I haven’t been posting as much lately, for a few reasons. Partly because of a flare up with my physical symptoms. For me, the spiral of physical symptoms leads to the spiral of mental symptoms and vice-versa. I haven’t written much because I’ve been trying to hold my head above water.
I sat in my therapist office last week as we discussed the weird in-between weeks of depression. I’m not currently in a depressive episode, but I’m in what I like to call “the slide.” For me, this is the time in-between the good times and the bad times, the period in which I can try and take the steps I know will help, or I can watch myself slide right into a full-blown (physical) flare up. The flare-ups of my physical illness will lead to a flare up of my mental illness and a classic depressive episode.
This is where all those coping mechanisms I learned in therapy get put into action.
Here are the top five things I have to do on a regular basis to maintain my best self (physically and mentally):
- Be in the word. For me, this means regular bible reading/prayer/small group/church attendance. Lately, I’ve been going through the Val Marie Paper Fresh Start Prayer Devotion + Journal, using the All Good Things Collective Daily Remain Journal, and Priscilla Shirer’s Discerning the Voice of God study. I truly believe that my depression is best managed with a fully holistic approach, and for me that includes not just diet, medication, and therapy, but also spiritual nourishment and warfare.
- Eat good food + drink water + exercise. This is nothing new for most of us to hear, but I need constant reminders. I have to stay on a gluten-free, low dairy diet for my best self. This is hard and I have been tempted by cake ALL WEEK, but I made it through and it has been worth it. I end up cooking at home as much as I can and taking leftovers for work (check back soon for my favorite recipe). I eat cheerios + almond milk for breakfast, only drink my coffee black, and try to avoid soda or sugar heavy drinks. I suck at drinking enough water, but I try! Again, not anything new, but something I am not super motivated about. I know that regular exercise helps me sleep better and feel better overall, which helps to keep a flare-up away. I shoot for in person, hour-long yoga classes two-three times a week and use Yoga With Adriene videos if I miss a class.
- Therapy + Medication. I know, I never shut up about therapy. I never stop talking about therapy because it changed my life. Seriously, the list of things that changed my life goes like this: Jesus, my people, books, therapy, and coffee. I go at least twice a month, and often more. Never less. Even when I think I don’t need it, therapy helps me in my day-to-day so much. It helps me stay afloat, to not slide into the pit of despair. It took me a long time to find a therapist that works with me, and for me, and fits into my budget. Also, medication is a thing that helps me function in a way that a lot of other things didn’t. I tried just therapy for a while, then therapy and meds, then just therapy again. I learned that I function best with medication to help balance out the chemicals in my brain. I know that there is a lot of stigma around anti-depressants and anti-anxiety medication, but friends – I am here to tell you, if you think you need medication, just talk to your doctor. There is no shame in taking medication for depression. Would you refuse a cast if your arm was broken? Would you refuse pain medications after surgery or medications to help manage your blood pressure? Mental illness can and should be treated like a physical illness. Your brain can get sick just like your heart or your liver, and not just from cancer. I fully recommend therapy and medications, as I don’t think medication alone is the best option. It will help chemicals, but it won’t help you understand and learn to cope with your medication.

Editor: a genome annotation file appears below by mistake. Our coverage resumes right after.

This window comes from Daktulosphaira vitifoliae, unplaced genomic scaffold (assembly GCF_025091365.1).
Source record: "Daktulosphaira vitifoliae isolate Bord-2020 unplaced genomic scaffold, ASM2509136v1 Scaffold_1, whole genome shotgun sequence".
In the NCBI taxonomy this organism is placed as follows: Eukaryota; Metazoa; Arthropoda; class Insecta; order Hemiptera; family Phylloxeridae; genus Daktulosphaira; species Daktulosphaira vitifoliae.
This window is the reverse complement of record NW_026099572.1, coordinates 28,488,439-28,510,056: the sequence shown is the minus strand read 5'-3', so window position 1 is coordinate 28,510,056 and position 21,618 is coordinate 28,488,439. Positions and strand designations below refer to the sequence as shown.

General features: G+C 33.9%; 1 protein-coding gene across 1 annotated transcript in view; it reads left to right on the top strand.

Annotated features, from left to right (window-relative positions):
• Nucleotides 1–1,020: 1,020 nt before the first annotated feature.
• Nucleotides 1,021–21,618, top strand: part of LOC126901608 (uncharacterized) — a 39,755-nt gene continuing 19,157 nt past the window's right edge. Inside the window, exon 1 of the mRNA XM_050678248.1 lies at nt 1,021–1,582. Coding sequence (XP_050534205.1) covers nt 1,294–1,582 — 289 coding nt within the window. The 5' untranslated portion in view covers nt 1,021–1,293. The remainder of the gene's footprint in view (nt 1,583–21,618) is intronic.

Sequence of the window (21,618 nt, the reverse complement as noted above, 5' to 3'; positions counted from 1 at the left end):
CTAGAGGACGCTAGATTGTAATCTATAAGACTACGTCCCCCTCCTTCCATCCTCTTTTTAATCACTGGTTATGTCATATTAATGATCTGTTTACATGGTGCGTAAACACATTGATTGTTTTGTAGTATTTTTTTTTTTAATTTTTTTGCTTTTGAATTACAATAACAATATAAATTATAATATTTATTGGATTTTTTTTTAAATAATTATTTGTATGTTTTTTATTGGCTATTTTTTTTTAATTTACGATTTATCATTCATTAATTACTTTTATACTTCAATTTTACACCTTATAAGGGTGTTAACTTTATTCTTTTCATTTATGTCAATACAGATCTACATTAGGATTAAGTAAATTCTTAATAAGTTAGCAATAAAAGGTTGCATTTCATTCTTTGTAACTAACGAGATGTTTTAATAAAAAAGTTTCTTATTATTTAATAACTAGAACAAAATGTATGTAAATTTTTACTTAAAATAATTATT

- Spend Time With My People. I am an introvert and a loner. My depression makes me withdraw and my physical fatigue makes me want to do nothing besides go to sleep when I get home from work. I know that I have to have intentional interaction with my people to stay healthy. This isn’t every day, or just in passing. I have to be intentional about scheduling time with my boyfriend, my family, and my friends on a regular basis. I need to communicate with them on a daily basis, even if it’s just to check in or discuss something that’s not serious – I just need the connection.
- Schedule Time For Myself. This is super simple, in theory. One night a week, at least, I block off time for myself. I make no plans, and tell everyone I am unavailable. I spend time reading, writing, catching up on shows, or even just resting or going to bed early. I intentionally do not let myself do chores or anything that I have to do – this time is strictly for rest and renewal.
So far, I’m doing all of these at about 90%. I slept in Saturday and didn’t go to yoga, but I did make it Monday after work. This morning I overslept and didn’t get my quiet time in before I left the house, but I found a pocket of time before starting work to fit it in. Another part of managing depression is grace. You won’t cope perfectly everytime, but that’s okay. Sometimes you won’t be able to catch it before you slide into that pit. But it is worth the extra work when you can manage to take care of yourself before it gets bad.
What about you? What’s in your tool box? Your top 5? I’m always looking for new ideas. If you don’t know the answer to this question, take a few minutes and make a list of a few things that make you feel good and try to do those each day.